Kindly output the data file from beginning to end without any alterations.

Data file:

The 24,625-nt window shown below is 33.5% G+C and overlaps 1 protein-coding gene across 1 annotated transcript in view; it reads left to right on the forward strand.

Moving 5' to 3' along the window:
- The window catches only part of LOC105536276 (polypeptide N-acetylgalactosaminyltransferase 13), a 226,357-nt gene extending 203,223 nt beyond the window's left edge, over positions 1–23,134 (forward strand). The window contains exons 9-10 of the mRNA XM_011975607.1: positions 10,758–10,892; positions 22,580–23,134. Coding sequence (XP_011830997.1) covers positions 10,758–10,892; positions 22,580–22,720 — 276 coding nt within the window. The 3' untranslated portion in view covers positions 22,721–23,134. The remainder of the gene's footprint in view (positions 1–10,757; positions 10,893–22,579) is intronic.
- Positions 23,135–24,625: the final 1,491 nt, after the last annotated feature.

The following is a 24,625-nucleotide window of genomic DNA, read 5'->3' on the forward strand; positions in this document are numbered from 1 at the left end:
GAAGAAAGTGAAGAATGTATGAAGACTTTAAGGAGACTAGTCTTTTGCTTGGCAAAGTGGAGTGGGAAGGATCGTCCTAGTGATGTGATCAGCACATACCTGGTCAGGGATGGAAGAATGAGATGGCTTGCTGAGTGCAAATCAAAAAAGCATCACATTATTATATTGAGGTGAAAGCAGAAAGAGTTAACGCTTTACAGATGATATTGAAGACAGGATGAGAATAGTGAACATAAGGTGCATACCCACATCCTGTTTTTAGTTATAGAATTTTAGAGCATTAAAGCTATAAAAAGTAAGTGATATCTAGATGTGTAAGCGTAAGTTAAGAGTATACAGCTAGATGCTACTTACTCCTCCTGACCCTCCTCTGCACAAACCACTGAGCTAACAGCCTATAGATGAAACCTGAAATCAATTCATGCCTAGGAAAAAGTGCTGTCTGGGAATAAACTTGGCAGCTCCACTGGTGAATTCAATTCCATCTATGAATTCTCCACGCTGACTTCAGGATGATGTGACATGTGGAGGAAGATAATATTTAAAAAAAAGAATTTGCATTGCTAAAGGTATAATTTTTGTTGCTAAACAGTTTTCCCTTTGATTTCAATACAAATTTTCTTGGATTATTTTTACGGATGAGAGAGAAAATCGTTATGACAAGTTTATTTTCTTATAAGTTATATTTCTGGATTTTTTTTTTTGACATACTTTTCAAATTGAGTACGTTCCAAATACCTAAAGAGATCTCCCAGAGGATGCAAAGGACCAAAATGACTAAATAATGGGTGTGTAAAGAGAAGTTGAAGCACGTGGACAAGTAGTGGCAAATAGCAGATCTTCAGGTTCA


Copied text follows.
The 24,625-nt window shown below is 33.5% G+C and overlaps 1 protein-coding gene across 1 annotated transcript in view; it reads left to right on the forward strand.

Moving 5' to 3' along the window:
- The window catches only part of LOC105536276 (polypeptide N-acetylgalactosaminyltransferase 13), a 226,357-nt gene extending 203,223 nt beyond the window's left edge, over positions 1–23,134 (forward strand). The window contains exons 9-10 of the mRNA XM_011975607.1: positions 10,758–10,892; positions 22,580–23,134. Coding sequence (XP_011830997.1) covers positions 10,758–10,892; positions 22,580–22,720 — 276 coding nt within the window. The 3' untranslated portion in view covers positions 22,721–23,134. The remainder of the gene's footprint in view (positions 1–10,757; positions 10,893–22,579) is intronic.
- Positions 23,135–24,625: the final 1,491 nt, after the last annotated feature.

The following is a 24,625-nucleotide window of genomic DNA, read 5'->3' on the forward strand; positions in this document are numbered from 1 at the left end:
GAAGAAAGTGAAGAATGTATGAAGACTTTAAGGAGACTAGTCTTTTGCTTGGCAAAGTGGAGTGGGAAGGATCGTCCTAGTGATGTGATCAGCACATACCTGGTCAGGGATGGAAGAATGAGATGGCTTGCTGAGTGCAAATCAAAAAAGCATCACATTATTATATTGAGGTGAAAGCAGAAAGAGTTAACGCTTTACAGATGATATTGAAGACAGGATGAGAATAGTGAACATAAGGTGCATACCCACATCCTGTTTTTAGTTATAGAATTTTAGAGCATTAAAGCTATAAAAAGTAAGTGATATCTAGATGTGTAAGCGTAAGTTAAGAGTATACAGCTAGATGCTACTTACTCCTCCTGACCCTCCTCTGCACAAACCACTGAGCTAACAGCCTATAGATGAAACCTGAAATCAATTCATGCCTAGGAAAAAGTGCTGTCTGGGAATAAACTTGGCAGCTCCACTGGTGAATTCAATTCCATCTATGAATTCTCCACGCTGACTTCAGGATGATGTGACATGTGGAGGAAGATAATATTTAAAAAAAAGAATTTGCATTGCTAAAGGTATAATTTTTGTTGCTAAACAGTTTTCCCTTTGATTTCAATACAAATTTTCTTGGATTATTTTTACGGATGAGAGAGAAAATCGTTATGACAAGTTTATTTTCTTATAAGTTATATTTCTGGATTTTTTTTTTTGACATACTTTTCAAATTGAGTACGTTCCAAATACCTAAAGAGATCTCCCAGAGGATGCAAAGGACCAAAATGACTAAATAATGGGTGTGTAAAGAGAAGTTGAAGCACGTGGACAAGTAGTGGCAAATAGCAGATCTTCAGGTTCA